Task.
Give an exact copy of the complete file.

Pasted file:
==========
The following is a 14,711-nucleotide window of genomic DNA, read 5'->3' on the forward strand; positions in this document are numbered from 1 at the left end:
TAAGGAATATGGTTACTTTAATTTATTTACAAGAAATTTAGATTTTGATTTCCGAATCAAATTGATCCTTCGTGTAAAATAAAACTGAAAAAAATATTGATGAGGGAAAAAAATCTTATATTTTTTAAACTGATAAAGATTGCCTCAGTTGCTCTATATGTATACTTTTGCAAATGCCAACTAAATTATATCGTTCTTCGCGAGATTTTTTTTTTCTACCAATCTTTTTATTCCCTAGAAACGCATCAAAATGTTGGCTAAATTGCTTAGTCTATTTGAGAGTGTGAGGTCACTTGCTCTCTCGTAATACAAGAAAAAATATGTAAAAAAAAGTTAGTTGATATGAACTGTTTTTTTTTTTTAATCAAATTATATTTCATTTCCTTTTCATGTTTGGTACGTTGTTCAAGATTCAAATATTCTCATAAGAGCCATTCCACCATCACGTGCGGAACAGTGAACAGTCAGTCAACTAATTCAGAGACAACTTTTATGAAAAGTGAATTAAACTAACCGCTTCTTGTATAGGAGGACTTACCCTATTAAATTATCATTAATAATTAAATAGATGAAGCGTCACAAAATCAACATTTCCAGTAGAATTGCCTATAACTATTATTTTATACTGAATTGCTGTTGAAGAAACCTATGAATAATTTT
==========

The following is a 14,711-nucleotide window of genomic DNA, read 5'->3' on the forward strand; positions in this document are numbered from 1 at the left end:
TAAGGAATATGGTTACTTTAATTTATTTACAAGAAATTTAGATTTTGATTTCCGAATCAAATTGATCCTTCGTGTAAAATAAAACTGAAAAAAATATTGATGAGGGAAAAAAATCTTATATTTTTTAAACTGATAAAGATTGCCTCAGTTGCTCTATATGTATACTTTTGCAAATGCCAACTAAATTATATCGTTCTTCGCGAGATTTTTTTTTTCTACCAATCTTTTTATTCCCTAGAAACGCATCAAAATGTTGGCTAAATTGCTTAGTCTATTTGAGAGTGTGAGGTCACTTGCTCTCTCGTAATACAAGAAAAAATATGTAAAAAAAAGTTAGTTGATATGAACTGTTTTTTTTTTTTAATCAAATTATATTTCATTTCCTTTTCATGTTTGGTACGTTGTTCAAGATTCAAATATTCTCATAAGAGCCATTCCACCATCACGTGCGGAACAGTGAACAGTCAGTCAACTAATTCAGAGACAACTTTTATGAAAAGTGAATTAAACTAACCGCTTCTTGTATAGGAGGACTTACCCTATTAAATTATCATTAATAATTAAATAGATGAAGCGTCACAAAATCAACATTTCCAGTAGAATTGCCTATAACTATTATTTTATACTGAATTGCTGTTGAAGAAACCTATGAATAATTTT